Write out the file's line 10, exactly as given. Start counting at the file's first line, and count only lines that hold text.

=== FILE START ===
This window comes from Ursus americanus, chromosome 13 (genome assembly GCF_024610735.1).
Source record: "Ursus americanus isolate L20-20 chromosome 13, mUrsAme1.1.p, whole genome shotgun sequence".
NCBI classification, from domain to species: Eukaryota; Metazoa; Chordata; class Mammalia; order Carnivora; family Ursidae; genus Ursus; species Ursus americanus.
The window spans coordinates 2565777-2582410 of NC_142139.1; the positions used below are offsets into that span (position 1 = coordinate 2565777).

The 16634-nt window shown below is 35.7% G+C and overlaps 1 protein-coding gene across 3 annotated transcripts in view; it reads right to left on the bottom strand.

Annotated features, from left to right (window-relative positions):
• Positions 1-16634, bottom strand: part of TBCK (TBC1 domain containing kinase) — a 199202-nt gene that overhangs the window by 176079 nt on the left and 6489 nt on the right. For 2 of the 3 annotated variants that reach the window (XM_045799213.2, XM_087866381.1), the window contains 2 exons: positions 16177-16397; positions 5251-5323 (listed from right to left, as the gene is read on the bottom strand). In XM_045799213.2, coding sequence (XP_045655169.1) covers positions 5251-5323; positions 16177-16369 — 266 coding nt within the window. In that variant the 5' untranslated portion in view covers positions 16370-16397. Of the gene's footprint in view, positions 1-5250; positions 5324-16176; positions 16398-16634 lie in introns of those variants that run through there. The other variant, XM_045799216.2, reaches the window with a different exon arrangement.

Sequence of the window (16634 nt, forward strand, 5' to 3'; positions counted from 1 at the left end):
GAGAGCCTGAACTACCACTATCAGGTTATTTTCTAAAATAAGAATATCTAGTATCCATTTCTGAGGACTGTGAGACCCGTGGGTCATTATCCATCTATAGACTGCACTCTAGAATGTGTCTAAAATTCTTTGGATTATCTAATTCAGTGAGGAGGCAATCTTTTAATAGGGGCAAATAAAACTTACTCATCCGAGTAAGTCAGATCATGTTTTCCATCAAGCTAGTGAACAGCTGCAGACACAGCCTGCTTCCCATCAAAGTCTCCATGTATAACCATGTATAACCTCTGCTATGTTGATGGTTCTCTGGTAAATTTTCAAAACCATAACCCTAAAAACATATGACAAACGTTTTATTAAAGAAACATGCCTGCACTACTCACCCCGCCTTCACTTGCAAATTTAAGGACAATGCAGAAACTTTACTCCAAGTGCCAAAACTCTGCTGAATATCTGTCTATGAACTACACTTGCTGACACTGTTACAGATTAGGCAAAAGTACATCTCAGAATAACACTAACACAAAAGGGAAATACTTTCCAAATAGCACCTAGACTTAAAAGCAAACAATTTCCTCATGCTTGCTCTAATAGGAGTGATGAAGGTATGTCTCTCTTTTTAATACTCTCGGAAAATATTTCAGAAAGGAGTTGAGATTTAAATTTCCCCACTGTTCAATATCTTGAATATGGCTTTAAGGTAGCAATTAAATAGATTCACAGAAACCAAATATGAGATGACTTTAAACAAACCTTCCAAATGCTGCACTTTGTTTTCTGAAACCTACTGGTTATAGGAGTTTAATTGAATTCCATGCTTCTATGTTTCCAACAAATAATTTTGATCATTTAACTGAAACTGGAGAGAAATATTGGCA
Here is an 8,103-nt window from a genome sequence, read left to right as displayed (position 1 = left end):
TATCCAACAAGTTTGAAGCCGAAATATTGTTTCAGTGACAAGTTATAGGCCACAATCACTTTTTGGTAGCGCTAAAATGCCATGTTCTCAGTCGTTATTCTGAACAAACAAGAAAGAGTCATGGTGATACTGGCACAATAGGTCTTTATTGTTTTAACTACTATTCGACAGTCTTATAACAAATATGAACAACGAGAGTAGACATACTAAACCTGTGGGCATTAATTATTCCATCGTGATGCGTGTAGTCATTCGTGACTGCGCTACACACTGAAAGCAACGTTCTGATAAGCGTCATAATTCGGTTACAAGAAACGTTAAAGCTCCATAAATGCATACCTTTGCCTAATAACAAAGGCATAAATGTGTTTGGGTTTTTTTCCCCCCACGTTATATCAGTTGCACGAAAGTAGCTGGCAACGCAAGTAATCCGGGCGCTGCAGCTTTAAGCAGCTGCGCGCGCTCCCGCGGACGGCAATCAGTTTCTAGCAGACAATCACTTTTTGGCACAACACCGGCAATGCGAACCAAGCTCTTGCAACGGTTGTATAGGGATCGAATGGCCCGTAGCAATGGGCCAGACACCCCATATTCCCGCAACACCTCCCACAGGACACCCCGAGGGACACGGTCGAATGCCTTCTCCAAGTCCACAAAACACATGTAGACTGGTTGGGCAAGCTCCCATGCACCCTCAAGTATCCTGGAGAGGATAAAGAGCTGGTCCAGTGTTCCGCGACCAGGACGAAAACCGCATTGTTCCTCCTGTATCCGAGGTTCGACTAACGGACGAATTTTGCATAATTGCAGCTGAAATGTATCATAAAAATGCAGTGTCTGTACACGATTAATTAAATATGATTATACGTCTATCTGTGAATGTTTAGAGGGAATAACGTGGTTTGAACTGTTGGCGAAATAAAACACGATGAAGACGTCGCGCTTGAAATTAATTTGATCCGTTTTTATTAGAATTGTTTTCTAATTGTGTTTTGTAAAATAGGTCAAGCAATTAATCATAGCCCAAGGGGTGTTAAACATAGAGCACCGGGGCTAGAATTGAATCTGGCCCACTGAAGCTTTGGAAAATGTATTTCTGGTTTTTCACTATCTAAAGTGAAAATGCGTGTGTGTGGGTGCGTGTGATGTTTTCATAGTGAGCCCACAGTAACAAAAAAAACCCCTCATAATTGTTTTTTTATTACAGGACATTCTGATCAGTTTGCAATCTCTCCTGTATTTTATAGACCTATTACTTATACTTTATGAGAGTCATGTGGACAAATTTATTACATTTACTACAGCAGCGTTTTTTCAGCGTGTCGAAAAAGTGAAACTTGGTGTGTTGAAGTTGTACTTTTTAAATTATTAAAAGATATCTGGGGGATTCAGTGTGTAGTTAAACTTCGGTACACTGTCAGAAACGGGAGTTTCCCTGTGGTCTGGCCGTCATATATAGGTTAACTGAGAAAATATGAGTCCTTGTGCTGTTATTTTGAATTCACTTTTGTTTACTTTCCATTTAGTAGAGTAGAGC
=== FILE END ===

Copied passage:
Here is an 8,103-nt window from a genome sequence, read left to right as displayed (position 1 = left end):